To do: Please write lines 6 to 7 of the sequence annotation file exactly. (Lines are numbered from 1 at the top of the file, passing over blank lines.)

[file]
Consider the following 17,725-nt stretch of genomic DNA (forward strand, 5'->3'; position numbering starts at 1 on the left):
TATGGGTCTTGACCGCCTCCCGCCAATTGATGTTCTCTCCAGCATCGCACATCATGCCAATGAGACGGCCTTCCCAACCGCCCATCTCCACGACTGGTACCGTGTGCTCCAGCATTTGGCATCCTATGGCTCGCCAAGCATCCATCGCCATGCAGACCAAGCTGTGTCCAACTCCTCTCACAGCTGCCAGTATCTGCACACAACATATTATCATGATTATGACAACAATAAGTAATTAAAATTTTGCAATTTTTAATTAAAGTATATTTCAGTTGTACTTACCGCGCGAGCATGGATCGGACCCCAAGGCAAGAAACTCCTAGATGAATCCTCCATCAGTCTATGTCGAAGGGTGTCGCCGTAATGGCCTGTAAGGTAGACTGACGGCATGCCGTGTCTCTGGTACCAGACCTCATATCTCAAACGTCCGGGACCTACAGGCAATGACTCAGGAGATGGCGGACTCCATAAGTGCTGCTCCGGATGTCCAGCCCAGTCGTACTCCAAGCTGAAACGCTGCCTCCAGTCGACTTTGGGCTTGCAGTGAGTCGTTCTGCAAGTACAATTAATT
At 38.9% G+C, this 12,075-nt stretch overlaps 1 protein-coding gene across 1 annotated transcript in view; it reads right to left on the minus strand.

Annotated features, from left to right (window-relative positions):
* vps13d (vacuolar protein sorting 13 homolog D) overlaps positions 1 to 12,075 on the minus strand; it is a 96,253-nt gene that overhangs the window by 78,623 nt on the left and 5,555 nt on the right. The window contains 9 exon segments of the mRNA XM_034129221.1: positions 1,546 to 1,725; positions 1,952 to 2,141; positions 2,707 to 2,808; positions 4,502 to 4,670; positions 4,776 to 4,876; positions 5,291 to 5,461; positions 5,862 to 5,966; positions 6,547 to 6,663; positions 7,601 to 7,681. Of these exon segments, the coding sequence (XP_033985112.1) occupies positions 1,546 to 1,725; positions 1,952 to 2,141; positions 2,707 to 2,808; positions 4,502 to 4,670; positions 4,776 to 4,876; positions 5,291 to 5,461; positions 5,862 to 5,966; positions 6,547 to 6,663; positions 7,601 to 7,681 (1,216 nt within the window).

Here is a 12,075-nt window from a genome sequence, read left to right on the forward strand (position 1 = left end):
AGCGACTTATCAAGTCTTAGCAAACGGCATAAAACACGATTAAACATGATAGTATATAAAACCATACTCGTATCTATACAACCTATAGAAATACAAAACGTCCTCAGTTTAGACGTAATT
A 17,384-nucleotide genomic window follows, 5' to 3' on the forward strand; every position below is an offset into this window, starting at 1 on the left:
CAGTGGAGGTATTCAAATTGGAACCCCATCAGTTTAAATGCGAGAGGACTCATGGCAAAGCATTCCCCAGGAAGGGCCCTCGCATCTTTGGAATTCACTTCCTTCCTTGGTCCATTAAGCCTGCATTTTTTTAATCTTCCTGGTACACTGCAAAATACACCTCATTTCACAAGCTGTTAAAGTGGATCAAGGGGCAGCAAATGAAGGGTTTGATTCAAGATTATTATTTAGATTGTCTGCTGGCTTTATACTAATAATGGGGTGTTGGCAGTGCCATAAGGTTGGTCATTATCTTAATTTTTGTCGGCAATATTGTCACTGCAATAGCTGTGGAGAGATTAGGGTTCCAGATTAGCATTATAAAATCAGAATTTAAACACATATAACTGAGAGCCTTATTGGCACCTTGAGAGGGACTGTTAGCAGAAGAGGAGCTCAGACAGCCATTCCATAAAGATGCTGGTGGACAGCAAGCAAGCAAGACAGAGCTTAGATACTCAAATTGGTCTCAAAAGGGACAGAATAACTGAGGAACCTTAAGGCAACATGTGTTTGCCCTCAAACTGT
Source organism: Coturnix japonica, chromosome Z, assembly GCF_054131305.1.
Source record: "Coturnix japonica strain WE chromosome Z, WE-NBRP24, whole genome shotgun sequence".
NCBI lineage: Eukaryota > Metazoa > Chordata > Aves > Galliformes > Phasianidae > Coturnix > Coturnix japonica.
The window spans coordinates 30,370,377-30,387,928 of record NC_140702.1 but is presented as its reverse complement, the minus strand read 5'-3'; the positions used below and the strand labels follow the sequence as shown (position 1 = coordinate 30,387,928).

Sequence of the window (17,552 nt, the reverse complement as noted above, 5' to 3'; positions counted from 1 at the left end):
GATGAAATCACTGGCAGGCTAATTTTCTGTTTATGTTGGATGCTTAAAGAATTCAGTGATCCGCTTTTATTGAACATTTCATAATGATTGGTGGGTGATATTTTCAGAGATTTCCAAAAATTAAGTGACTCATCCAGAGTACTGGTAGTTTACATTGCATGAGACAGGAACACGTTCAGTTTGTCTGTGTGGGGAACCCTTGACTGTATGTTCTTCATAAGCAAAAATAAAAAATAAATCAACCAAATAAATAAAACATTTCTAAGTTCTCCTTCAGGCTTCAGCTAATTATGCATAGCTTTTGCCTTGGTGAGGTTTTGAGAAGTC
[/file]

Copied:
Here is a 12,075-nt window from a genome sequence, read left to right on the forward strand (position 1 = left end):
AGCGACTTATCAAGTCTTAGCAAACGGCATAAAACACGATTAAACATGATAGTATATAAAACCATACTCGTATCTATACAACCTATAGAAATACAAAACGTCCTCAGTTTAGACGTAATT